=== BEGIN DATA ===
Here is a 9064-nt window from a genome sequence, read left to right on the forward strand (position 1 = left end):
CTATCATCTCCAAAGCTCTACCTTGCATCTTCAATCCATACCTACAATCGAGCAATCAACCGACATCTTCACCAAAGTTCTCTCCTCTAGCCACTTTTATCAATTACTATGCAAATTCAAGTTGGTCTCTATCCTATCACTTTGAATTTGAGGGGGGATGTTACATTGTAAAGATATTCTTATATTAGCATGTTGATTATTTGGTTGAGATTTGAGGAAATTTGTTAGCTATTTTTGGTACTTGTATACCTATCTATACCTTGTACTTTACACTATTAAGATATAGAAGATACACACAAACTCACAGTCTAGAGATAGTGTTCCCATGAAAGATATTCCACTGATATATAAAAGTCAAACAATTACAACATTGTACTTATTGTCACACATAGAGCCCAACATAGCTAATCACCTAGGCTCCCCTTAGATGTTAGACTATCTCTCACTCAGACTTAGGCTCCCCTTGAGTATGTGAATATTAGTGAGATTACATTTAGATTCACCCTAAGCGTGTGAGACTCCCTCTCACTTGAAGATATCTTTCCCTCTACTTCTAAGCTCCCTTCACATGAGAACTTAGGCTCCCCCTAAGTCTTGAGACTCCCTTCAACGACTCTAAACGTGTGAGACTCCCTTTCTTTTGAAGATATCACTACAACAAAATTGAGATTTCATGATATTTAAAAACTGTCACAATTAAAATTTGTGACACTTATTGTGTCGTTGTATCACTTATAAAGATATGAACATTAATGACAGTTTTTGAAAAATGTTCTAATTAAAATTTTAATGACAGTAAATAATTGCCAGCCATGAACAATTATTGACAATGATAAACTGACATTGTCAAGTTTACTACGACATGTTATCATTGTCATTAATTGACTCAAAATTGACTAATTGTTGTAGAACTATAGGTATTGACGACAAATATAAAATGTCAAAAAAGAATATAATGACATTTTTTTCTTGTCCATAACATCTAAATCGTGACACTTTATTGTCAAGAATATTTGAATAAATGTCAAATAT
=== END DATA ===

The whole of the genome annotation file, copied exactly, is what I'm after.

Here is a 9064-nt window from a genome sequence, read left to right on the forward strand (position 1 = left end):
CTATCATCTCCAAAGCTCTACCTTGCATCTTCAATCCATACCTACAATCGAGCAATCAACCGACATCTTCACCAAAGTTCTCTCCTCTAGCCACTTTTATCAATTACTATGCAAATTCAAGTTGGTCTCTATCCTATCACTTTGAATTTGAGGGGGGATGTTACATTGTAAAGATATTCTTATATTAGCATGTTGATTATTTGGTTGAGATTTGAGGAAATTTGTTAGCTATTTTTGGTACTTGTATACCTATCTATACCTTGTACTTTACACTATTAAGATATAGAAGATACACACAAACTCACAGTCTAGAGATAGTGTTCCCATGAAAGATATTCCACTGATATATAAAAGTCAAACAATTACAACATTGTACTTATTGTCACACATAGAGCCCAACATAGCTAATCACCTAGGCTCCCCTTAGATGTTAGACTATCTCTCACTCAGACTTAGGCTCCCCTTGAGTATGTGAATATTAGTGAGATTACATTTAGATTCACCCTAAGCGTGTGAGACTCCCTCTCACTTGAAGATATCTTTCCCTCTACTTCTAAGCTCCCTTCACATGAGAACTTAGGCTCCCCCTAAGTCTTGAGACTCCCTTCAACGACTCTAAACGTGTGAGACTCCCTTTCTTTTGAAGATATCACTACAACAAAATTGAGATTTCATGATATTTAAAAACTGTCACAATTAAAATTTGTGACACTTATTGTGTCGTTGTATCACTTATAAAGATATGAACATTAATGACAGTTTTTGAAAAATGTTCTAATTAAAATTTTAATGACAGTAAATAATTGCCAGCCATGAACAATTATTGACAATGATAAACTGACATTGTCAAGTTTACTACGACATGTTATCATTGTCATTAATTGACTCAAAATTGACTAATTGTTGTAGAACTATAGGTATTGACGACAAATATAAAATGTCAAAAAAGAATATAATGACATTTTTTTCTTGTCCATAACATCTAAATCGTGACACTTTATTGTCAAGAATATTTGAATAAATGTCAAATAT